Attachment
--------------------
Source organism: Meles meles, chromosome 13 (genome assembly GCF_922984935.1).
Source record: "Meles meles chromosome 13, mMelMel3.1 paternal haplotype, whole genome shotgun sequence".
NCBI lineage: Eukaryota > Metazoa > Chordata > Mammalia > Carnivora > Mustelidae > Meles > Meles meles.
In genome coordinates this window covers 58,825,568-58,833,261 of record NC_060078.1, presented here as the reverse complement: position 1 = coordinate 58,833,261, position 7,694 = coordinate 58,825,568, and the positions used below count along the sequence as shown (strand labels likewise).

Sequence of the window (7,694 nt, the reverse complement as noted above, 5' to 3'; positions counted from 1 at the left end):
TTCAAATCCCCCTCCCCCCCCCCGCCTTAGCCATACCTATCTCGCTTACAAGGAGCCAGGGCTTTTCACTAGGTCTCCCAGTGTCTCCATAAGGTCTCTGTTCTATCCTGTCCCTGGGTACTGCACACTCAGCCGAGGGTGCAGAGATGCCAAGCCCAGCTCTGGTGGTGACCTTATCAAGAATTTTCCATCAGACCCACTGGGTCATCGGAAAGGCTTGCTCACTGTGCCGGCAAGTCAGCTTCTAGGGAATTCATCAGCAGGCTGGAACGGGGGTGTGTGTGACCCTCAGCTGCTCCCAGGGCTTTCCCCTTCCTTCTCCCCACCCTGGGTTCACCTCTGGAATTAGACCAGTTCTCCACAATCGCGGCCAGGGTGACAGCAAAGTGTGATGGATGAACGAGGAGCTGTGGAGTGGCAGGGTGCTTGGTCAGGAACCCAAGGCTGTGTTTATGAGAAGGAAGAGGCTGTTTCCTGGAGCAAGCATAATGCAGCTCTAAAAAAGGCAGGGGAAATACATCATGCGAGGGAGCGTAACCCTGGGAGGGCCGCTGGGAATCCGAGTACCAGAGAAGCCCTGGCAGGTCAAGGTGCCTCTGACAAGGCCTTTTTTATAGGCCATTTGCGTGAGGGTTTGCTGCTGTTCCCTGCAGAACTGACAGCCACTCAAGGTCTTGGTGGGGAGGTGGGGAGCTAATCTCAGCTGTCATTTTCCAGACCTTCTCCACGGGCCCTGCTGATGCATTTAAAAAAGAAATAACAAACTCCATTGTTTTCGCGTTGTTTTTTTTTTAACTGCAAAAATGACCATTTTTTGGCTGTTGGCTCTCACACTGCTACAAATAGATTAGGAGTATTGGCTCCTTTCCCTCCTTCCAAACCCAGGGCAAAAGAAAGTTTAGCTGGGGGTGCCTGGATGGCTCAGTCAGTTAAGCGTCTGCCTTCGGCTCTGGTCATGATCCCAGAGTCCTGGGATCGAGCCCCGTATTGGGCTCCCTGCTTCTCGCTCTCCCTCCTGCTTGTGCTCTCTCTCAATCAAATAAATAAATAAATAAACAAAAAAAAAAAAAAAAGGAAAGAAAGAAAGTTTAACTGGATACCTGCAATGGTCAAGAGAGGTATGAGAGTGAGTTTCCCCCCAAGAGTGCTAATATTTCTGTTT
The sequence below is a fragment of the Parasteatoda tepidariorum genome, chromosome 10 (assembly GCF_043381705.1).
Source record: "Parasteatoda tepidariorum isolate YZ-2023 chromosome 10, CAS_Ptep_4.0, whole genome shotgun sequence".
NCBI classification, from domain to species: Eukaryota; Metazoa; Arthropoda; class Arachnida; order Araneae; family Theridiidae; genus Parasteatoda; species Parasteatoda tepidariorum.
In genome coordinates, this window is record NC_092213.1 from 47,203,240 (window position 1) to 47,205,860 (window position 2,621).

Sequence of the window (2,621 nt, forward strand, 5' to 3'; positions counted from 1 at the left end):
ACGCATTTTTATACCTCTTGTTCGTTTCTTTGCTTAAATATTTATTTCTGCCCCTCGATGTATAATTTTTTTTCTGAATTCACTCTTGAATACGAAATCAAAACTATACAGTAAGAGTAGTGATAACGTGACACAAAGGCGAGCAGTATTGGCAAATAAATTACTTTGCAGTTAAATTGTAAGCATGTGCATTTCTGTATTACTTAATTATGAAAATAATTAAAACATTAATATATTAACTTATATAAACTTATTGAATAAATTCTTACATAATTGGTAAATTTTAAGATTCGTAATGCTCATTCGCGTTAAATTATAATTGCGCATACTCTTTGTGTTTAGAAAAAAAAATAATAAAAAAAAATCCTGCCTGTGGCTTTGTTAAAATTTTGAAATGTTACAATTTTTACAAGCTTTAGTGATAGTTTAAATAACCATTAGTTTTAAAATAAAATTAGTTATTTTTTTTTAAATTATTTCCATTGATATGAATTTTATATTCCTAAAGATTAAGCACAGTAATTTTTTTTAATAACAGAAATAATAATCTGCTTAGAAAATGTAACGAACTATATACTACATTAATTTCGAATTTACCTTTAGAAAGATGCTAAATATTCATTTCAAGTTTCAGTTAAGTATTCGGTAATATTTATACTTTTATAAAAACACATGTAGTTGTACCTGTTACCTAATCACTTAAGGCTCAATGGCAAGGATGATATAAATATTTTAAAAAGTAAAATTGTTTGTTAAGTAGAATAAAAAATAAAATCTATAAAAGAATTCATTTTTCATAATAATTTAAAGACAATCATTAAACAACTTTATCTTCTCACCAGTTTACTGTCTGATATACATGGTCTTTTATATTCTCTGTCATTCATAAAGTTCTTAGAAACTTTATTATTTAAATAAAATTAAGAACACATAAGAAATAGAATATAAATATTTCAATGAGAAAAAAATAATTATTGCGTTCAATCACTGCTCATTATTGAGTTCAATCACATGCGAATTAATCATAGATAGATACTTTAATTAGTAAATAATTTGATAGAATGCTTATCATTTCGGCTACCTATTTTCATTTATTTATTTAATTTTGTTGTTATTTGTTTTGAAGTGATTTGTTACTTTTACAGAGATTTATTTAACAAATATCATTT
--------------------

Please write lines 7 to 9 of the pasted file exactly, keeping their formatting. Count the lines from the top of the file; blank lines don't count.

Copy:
The sequence below is a fragment of the Parasteatoda tepidariorum genome, chromosome 10 (assembly GCF_043381705.1).
Source record: "Parasteatoda tepidariorum isolate YZ-2023 chromosome 10, CAS_Ptep_4.0, whole genome shotgun sequence".
NCBI classification, from domain to species: Eukaryota; Metazoa; Arthropoda; class Arachnida; order Araneae; family Theridiidae; genus Parasteatoda; species Parasteatoda tepidariorum.